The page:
Welcome  to the Motor Museum in Miniature.

A unique display of model road and race cars.

   Feel free to stroll through our halls and enjoy the world of motor cars, motor racing and building model cars.

News for July 2018

Another two cars heading into the Museum website this month. While in physical terms they have very little in common they are connected by their respective manufacturers desire, indeed passion, for quality while adhering to different, but equally important, traditions.
Morgan's tradition of individually made hand crafted cars keeps them sort after to this day. The heart and soul of the builders and the Morgan company that go into every one of their cars is not only something that the company is proud of, but that owners value too. 
Likewise, Mazda is true to its Japanese Samurai heritage of always seeking perfection in everything they do. Perhaps this continual improvement development in search of the ultimate sports roadster is the secret of the longevity of the MX5 series.

Don't forget to check our expanding events calendar. To see if we will be near you this year look at our Diary of Events

 You can see the details by clicking on the photo's below. 
   Don't forget to look at our other collections via our "Visit the halls" page.

1970 Morgan 4 - 4

   The Morgan Motor Company has a long and distinguished history. A traditional hand-crafted car manufacturer still going strong despite other British car manufacturers having long since fallen by the wayside.

   Morgan has taken its products into motor sports and won without needing to make special parts or vehicle types and has remained true to its heritage. HFS Morgan’s drive and passion meant his company prospered and “HFS” continued to run it until he died at age 77 in 1959. Respect for his legacy continues with his family remaining at the helm to this day. 

1998 Mazda MX-5 Roadster

    With the demise of the British car industry the “affordable” sports cars market was left wide open for the world to fill. Austin-Healeys, Triumph’s Spitfire, MGs and their MGB and most notably the Lotus Elan were long gone by the 1980s and, largely, the rest of the world was ignoring this sector. 

   Eventually it was Mazda that stepped up to the mark and began the journey to produce the sort of mechanically simple, affordable and reliable driving that produced the essence of road driving pleasure.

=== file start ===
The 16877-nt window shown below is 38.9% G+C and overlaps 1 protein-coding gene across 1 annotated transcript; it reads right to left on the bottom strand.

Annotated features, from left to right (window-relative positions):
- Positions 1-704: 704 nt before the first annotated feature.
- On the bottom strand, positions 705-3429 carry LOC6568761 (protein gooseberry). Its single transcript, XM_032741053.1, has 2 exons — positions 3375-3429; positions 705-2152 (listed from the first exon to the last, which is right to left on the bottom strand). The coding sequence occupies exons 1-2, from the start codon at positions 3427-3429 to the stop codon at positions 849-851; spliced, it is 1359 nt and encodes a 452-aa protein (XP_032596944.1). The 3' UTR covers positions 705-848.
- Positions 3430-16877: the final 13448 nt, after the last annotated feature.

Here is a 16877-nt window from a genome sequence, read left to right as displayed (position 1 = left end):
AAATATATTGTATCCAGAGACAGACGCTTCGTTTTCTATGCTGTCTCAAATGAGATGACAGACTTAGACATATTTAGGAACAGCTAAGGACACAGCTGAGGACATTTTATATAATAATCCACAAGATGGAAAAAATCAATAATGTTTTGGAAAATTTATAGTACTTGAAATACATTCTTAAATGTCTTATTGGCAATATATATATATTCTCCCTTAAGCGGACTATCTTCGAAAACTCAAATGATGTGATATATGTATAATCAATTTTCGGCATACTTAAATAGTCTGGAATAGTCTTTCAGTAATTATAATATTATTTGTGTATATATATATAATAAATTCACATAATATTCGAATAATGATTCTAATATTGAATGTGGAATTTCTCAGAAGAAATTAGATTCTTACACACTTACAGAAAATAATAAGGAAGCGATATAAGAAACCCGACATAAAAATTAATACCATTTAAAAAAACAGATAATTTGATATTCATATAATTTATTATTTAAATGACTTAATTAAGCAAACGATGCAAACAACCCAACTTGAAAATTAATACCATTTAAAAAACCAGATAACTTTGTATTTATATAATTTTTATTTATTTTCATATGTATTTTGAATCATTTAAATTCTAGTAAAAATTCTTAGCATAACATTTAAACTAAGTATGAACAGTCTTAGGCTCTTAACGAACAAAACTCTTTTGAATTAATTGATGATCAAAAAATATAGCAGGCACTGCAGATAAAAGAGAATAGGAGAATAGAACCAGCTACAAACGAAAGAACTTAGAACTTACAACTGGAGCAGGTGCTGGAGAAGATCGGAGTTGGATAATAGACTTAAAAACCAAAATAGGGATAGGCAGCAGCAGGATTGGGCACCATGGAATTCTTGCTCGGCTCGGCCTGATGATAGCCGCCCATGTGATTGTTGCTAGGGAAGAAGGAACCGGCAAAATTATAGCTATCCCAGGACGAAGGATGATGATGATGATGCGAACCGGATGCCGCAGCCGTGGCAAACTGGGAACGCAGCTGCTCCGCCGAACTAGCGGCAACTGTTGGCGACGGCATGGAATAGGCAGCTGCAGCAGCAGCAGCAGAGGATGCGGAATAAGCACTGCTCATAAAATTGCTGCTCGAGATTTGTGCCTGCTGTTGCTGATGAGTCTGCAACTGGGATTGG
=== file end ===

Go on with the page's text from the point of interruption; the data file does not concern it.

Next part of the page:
In Japan part of the design philosophy for the MX5 was what the Japanese call “Jinba ittai”. This can be translated as rider (jin) and horse (ba) as one body (ittai). The inference speaks for itself and each area of the car was continually tweaked to remove any minor niggles, be they ergonomic, aesthetic or mechanical, until everyone was completely happy with the design.

   Seven years of design and development were completed in 1989 and the MX-5 was ready for launch. Wondering what the MX-5 bit is all about, well it’s simple, Mazda, eXperimental project #5.

 The Motor Museum in Miniature

   As you move through the museum you will find many fine models, scratchbuilt and highly detailed. But you will also come across models that may not appear as impressive. This is for two very good reasons.

   Firstly some of the models are very old now and reflect the level of knowledge and equipment available to the modeller at that time. Modelling supplies have come a long way from the era of tube glue and brushed on enamel paints. Part of the museum's philosophy is to show how much things have changed in the modelling world as well as in the motoring world, so some of our exhibits remain as they were first built, period pieces, a testament to the modelling technology of the time. 

   Secondly we want all our visitors to know that we didn't start off with some natural talent to deliver high quality model cars, we had to start as novices and learn just like everyone else. We are not afraid to show you our "lesser" models, or admit our mistakes, because we want you to feel encouraged to keep trying. It's easy to say 'if I can do it, so can you', but there was a time when we both looked at other peoples models and said 'I could never do that'.

   Well we did do it, and so can you. Of course we still make mistakes and we are never totally happy with a model, but that is the spur that keeps us all trying that bit harder with the next model we build.

   A word of warning though, when the drive for 100% accuracy and perfection start taking the fun out of modelling, take a step back and have a good think about things. We start making models we like for the pleasure they give us, it is a hobby for most of us and it's our standards we should measure ourselves against. As long as you're happy with your model if somebody else comes along and enjoys it too, that's an additional bonus.

   Enjoy you're modelling,     Rod and Ian

The next show we are displaying at is.....

         The N.A.R.T.M. branch meeting


8-10pm, Wednesday 11th July 2018.


the Wesley Methodist Church Hall


 Lawton road,

  Alsager,    Cheshire.    ST7 2AF

More information from,

the National Association of Road Transport Modellers Chairman, Mr. Tony Vickerman.


 Follow our current projects on FaceBook, the motor museum in miniature is waiting to show you what we are up to. Watch us going through the build processes, warts and all, till the finished article makes the step up to this site.